Micro-Investment by Tanzanian Smallholders&rsquo; in Drip Irrigation Kits for Vegetable Production to Improve Livelihoods: Lessons Learned and a Way Forward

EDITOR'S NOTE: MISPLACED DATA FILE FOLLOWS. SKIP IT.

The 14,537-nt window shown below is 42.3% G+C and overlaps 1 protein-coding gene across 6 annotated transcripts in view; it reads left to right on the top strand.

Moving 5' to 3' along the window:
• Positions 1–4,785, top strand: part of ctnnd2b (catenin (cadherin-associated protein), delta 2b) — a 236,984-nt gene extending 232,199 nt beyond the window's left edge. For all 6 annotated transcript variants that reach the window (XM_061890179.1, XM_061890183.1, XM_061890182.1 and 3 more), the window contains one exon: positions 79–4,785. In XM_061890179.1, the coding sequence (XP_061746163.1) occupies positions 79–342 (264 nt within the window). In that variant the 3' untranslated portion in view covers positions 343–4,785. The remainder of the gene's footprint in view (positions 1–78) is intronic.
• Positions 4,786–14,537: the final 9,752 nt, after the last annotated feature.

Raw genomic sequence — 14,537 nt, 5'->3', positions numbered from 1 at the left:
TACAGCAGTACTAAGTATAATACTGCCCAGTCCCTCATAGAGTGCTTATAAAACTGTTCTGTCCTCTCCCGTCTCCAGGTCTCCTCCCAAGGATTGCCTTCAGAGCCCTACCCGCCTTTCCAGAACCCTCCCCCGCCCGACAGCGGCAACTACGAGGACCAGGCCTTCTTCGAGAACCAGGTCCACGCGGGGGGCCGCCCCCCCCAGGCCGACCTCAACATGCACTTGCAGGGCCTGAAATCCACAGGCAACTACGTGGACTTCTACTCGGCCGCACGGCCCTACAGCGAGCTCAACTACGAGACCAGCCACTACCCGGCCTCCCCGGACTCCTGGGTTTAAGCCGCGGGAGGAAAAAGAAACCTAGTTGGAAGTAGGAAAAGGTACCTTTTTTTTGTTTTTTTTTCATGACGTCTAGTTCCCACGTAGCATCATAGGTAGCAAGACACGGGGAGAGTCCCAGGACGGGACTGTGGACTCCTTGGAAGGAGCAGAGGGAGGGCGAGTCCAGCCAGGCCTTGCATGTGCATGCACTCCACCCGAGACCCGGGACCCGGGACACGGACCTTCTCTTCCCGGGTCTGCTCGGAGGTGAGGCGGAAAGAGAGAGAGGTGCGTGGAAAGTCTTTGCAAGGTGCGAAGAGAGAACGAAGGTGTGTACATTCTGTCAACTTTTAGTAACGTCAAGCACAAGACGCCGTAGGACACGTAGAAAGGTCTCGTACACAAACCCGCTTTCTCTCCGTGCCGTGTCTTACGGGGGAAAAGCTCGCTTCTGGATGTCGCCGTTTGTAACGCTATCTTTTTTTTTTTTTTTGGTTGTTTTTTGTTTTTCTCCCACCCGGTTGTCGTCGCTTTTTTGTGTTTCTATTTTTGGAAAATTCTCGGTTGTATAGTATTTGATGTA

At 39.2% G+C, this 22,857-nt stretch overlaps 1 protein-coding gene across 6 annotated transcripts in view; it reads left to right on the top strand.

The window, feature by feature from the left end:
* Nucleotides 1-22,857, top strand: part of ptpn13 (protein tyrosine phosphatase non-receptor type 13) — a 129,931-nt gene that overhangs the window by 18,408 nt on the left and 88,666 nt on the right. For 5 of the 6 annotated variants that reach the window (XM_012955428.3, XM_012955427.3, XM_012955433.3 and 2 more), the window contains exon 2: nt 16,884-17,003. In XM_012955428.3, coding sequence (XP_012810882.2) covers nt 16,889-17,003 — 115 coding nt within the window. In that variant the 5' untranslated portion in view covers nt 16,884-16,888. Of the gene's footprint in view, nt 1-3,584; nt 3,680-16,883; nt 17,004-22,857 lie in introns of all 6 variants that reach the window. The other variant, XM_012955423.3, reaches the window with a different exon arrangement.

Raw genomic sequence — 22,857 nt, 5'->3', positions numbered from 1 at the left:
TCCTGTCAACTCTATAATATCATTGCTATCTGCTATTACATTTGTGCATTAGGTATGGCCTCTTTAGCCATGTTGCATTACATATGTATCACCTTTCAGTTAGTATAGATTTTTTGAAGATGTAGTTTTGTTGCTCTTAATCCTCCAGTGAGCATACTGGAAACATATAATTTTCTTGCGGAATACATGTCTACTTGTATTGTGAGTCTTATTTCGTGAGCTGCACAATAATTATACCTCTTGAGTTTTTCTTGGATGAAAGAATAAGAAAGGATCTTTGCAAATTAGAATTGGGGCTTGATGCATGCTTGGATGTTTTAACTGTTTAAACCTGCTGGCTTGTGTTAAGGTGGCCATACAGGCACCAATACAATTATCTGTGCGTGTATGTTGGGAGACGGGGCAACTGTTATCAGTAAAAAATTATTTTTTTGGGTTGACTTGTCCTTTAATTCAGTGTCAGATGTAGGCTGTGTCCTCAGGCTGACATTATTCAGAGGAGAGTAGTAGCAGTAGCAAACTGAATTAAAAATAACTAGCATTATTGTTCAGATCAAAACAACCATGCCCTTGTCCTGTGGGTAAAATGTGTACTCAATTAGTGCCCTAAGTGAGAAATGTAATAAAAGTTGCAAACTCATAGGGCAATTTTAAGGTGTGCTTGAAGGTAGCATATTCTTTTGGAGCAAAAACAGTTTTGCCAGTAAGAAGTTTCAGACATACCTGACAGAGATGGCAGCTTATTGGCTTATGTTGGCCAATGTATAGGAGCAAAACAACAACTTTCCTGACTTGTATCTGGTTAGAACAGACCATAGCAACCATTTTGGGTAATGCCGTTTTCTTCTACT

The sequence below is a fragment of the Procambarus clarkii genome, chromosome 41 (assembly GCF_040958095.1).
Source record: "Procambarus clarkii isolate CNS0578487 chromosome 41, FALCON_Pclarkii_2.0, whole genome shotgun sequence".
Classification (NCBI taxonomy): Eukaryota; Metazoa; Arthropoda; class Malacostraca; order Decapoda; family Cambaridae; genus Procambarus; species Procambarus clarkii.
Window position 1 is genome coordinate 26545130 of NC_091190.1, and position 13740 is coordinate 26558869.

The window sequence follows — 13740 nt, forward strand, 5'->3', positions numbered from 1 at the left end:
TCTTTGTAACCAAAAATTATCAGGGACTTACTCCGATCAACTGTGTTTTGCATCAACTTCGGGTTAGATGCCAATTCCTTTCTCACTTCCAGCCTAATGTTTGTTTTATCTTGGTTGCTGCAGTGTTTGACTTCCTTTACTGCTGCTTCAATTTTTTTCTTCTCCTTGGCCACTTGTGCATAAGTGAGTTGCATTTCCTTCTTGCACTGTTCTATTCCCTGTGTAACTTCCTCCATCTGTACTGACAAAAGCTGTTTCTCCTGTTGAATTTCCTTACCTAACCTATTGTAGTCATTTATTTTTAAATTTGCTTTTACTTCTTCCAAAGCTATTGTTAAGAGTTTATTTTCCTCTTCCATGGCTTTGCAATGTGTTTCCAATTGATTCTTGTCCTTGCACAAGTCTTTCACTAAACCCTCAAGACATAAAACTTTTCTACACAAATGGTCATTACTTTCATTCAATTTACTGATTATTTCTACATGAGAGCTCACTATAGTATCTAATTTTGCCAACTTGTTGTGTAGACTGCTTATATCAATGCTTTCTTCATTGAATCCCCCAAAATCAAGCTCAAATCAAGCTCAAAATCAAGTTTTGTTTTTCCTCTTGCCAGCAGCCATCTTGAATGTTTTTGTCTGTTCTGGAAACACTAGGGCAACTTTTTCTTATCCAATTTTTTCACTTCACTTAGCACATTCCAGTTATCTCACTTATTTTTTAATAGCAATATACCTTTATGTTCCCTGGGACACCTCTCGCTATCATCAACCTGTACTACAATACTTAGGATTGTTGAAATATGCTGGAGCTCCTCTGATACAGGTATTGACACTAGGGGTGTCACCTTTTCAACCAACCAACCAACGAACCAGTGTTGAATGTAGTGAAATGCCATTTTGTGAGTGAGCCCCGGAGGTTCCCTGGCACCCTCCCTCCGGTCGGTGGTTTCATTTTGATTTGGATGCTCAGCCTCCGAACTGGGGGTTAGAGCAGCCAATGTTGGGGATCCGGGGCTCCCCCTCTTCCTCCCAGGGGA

Food security in sub-Saharan Africa is one of the major issues confronting the continent. Innovative use of fresh water, the world&rsquo;s scarcest food production resource, is vital for family-run small-holder agricultural systems, which supply up to 80% of the world&rsquo;s food. Agriculture employs 70% of Tanzania&rsquo;s rural population and supplies 95% of the country&rsquo;s food. The goal was to measure the impact of smart drip irrigation kits on smallholder farmers&rsquo; resilience and rural poverty in Tanzania. A household survey was conducted using an exploratory sequential design in four districts (Babati, Hai, Kasulu, and Kilosa) in Tanzania. A total of 383 respondents (Micro-investing (MI) farmers, n = 195; control, n = 187) were randomly selected from a pool of 3444 farmers. Partial budgeting and enterprise economic analysis were used for the calculation of gross margins, and multivariate analysis was used for poverty analysis. Gross margin analysis showed that communities using drip-irrigated vegetable farming are more profitable. Partial budgeting analysis showed that micro-irrigation increased the revenue generation for most vegetable varieties. However, multivariate analysis was unable to confirm that household poverty was markedly reduced through the adoption of this technology. Half of the MI farmers could afford an education for their children due to the extra income generated from MI. This investment strategy has the potential to improve smallholder livelihoods and resilience to climate change.